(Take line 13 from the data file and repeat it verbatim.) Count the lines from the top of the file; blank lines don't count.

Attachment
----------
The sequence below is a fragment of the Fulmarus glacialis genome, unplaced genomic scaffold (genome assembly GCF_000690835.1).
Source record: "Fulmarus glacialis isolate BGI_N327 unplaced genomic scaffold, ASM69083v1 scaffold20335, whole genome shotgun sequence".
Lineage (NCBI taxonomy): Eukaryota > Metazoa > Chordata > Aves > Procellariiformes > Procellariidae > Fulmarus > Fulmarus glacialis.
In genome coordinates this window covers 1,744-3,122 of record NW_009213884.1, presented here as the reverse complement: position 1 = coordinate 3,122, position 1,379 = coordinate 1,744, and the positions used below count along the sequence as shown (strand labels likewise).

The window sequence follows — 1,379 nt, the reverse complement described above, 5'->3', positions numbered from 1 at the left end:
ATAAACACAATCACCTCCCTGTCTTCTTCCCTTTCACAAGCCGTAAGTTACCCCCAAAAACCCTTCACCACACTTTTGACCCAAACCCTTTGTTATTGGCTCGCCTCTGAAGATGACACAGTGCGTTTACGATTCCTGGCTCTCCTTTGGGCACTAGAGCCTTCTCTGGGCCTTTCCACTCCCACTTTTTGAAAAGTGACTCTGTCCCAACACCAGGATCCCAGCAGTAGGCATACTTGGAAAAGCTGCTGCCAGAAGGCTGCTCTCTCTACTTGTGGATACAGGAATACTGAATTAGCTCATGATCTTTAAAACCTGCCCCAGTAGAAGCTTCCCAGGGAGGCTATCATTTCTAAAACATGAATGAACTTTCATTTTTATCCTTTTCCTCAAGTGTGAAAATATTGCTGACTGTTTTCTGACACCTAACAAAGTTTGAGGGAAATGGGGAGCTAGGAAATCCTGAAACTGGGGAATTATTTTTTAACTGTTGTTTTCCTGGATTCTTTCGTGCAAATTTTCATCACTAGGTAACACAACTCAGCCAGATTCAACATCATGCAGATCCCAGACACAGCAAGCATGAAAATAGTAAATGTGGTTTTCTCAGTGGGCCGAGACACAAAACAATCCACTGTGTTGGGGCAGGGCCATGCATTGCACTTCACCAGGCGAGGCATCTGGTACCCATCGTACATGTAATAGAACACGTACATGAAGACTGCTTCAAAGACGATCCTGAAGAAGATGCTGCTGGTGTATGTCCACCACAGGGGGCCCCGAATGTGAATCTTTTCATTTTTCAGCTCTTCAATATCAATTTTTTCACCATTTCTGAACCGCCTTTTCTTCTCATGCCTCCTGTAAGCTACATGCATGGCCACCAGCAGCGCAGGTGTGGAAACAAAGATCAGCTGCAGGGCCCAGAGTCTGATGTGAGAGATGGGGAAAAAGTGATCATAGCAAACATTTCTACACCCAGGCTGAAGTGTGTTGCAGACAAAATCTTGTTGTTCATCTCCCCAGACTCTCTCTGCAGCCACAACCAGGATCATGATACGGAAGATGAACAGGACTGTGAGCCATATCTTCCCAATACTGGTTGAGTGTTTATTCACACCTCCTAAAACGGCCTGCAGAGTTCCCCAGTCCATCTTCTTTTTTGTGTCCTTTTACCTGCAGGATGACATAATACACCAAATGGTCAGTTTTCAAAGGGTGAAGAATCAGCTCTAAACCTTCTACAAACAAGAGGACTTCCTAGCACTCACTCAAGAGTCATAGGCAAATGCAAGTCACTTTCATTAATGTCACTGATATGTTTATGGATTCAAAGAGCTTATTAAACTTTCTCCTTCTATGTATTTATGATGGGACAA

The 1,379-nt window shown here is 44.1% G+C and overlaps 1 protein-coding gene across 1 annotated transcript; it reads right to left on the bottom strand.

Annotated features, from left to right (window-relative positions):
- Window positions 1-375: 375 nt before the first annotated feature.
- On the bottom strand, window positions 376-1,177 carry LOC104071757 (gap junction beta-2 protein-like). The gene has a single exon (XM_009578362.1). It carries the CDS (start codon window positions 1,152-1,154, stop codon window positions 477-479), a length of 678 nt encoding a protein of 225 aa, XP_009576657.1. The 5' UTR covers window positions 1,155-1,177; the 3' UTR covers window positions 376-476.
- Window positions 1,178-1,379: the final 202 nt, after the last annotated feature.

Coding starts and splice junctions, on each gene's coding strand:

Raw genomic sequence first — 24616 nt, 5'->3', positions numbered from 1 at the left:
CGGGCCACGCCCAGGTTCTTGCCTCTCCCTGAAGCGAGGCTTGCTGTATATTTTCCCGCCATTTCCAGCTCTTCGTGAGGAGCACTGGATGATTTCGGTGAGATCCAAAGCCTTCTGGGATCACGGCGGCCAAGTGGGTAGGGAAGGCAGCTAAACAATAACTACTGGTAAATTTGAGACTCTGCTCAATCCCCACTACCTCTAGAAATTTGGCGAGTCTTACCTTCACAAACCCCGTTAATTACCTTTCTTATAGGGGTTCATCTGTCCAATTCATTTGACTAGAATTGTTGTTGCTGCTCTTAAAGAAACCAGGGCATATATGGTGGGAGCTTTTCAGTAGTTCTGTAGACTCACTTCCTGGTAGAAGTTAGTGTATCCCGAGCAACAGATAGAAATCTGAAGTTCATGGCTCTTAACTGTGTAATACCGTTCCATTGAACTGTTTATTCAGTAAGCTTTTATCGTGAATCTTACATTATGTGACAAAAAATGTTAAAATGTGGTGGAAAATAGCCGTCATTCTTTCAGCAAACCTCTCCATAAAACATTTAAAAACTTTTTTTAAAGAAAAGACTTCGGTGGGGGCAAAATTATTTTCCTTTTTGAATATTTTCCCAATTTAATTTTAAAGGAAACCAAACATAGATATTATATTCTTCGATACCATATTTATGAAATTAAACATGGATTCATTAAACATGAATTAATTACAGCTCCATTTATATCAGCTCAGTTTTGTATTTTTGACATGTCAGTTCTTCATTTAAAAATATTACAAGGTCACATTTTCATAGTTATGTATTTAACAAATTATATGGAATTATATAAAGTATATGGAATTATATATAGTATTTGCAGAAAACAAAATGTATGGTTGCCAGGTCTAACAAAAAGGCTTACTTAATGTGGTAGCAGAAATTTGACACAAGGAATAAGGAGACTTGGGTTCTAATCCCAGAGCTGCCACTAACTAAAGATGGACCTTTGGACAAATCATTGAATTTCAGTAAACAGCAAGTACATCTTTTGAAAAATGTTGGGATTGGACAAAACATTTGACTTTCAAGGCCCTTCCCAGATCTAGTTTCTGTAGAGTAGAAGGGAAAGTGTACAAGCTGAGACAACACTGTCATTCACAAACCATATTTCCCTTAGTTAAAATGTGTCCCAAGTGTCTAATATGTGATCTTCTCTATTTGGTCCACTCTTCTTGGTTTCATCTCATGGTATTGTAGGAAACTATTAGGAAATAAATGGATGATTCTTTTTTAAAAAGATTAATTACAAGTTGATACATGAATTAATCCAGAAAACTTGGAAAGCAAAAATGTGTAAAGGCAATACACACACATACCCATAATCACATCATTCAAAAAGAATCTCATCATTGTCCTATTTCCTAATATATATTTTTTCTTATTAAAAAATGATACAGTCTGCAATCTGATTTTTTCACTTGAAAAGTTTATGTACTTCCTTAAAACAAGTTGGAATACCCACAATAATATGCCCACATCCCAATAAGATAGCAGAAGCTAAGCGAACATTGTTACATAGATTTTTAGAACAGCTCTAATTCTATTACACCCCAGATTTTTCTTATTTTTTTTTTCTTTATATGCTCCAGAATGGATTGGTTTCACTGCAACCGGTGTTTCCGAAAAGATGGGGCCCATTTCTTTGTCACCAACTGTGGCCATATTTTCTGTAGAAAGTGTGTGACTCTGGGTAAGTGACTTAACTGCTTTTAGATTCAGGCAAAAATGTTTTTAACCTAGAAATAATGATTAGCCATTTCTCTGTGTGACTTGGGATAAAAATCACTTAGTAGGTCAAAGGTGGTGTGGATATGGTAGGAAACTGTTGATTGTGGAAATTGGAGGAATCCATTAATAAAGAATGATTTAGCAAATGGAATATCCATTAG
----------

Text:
Raw genomic sequence first — 24616 nt, 5'->3', positions numbered from 1 at the left: